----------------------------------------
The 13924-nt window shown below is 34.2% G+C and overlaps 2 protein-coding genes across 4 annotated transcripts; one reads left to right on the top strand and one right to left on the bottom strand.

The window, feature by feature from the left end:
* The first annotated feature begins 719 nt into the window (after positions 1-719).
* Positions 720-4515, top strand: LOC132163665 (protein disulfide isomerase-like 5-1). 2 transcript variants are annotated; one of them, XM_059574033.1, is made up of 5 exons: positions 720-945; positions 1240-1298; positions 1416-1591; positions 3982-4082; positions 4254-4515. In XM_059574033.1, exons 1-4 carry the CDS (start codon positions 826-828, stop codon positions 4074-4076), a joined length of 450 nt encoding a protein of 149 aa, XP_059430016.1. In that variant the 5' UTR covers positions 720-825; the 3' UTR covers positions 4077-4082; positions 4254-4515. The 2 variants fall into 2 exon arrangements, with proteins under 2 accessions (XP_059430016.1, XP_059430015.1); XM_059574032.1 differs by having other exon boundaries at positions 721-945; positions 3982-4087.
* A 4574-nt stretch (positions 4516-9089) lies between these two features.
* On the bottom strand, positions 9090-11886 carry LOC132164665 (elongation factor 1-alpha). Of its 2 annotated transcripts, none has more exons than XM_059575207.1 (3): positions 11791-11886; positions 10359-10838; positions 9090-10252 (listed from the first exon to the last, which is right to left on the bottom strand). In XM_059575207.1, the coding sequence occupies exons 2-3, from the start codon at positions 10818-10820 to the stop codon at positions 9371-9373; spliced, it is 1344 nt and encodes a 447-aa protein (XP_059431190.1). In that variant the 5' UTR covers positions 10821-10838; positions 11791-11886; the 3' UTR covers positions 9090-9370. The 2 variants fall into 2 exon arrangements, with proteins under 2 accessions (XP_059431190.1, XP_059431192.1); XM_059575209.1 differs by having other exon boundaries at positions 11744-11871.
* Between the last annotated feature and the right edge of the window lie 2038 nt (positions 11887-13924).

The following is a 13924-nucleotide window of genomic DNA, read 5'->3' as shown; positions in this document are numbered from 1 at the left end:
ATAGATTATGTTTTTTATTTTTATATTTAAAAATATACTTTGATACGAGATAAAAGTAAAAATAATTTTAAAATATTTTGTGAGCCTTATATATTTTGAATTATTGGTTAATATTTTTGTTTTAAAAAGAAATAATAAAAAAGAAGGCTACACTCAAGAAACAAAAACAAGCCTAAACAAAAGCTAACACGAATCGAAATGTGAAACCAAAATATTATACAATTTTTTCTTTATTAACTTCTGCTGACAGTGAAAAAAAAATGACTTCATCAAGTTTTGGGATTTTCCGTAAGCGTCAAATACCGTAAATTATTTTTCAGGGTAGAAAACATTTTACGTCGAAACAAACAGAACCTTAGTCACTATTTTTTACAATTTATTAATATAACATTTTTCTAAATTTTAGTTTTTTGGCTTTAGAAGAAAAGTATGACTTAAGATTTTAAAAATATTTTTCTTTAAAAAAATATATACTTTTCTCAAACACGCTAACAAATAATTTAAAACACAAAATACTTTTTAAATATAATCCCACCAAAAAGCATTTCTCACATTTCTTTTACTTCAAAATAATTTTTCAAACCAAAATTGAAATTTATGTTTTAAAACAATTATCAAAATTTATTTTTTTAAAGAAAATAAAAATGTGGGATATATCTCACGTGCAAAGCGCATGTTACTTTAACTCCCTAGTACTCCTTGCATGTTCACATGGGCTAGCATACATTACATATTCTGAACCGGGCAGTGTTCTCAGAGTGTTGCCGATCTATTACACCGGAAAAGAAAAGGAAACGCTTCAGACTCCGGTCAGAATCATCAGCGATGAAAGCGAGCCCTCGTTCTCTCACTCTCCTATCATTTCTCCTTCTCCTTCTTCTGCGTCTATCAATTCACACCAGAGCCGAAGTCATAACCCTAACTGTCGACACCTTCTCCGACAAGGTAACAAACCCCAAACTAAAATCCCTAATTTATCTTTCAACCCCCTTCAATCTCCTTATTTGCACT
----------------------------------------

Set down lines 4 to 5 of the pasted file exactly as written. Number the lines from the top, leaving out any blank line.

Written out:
* Positions 720-4515, top strand: LOC132163665 (protein disulfide isomerase-like 5-1). 2 transcript variants are annotated; one of them, XM_059574033.1, is made up of 5 exons: positions 720-945; positions 1240-1298; positions 1416-1591; positions 3982-4082; positions 4254-4515. In XM_059574033.1, exons 1-4 carry the CDS (start codon positions 826-828, stop codon positions 4074-4076), a joined length of 450 nt encoding a protein of 149 aa, XP_059430016.1. In that variant the 5' UTR covers positions 720-825; the 3' UTR covers positions 4077-4082; positions 4254-4515. The 2 variants fall into 2 exon arrangements, with proteins under 2 accessions (XP_059430016.1, XP_059430015.1); XM_059574032.1 differs by having other exon boundaries at positions 721-945; positions 3982-4087.
* A 4574-nt stretch (positions 4516-9089) lies between these two features.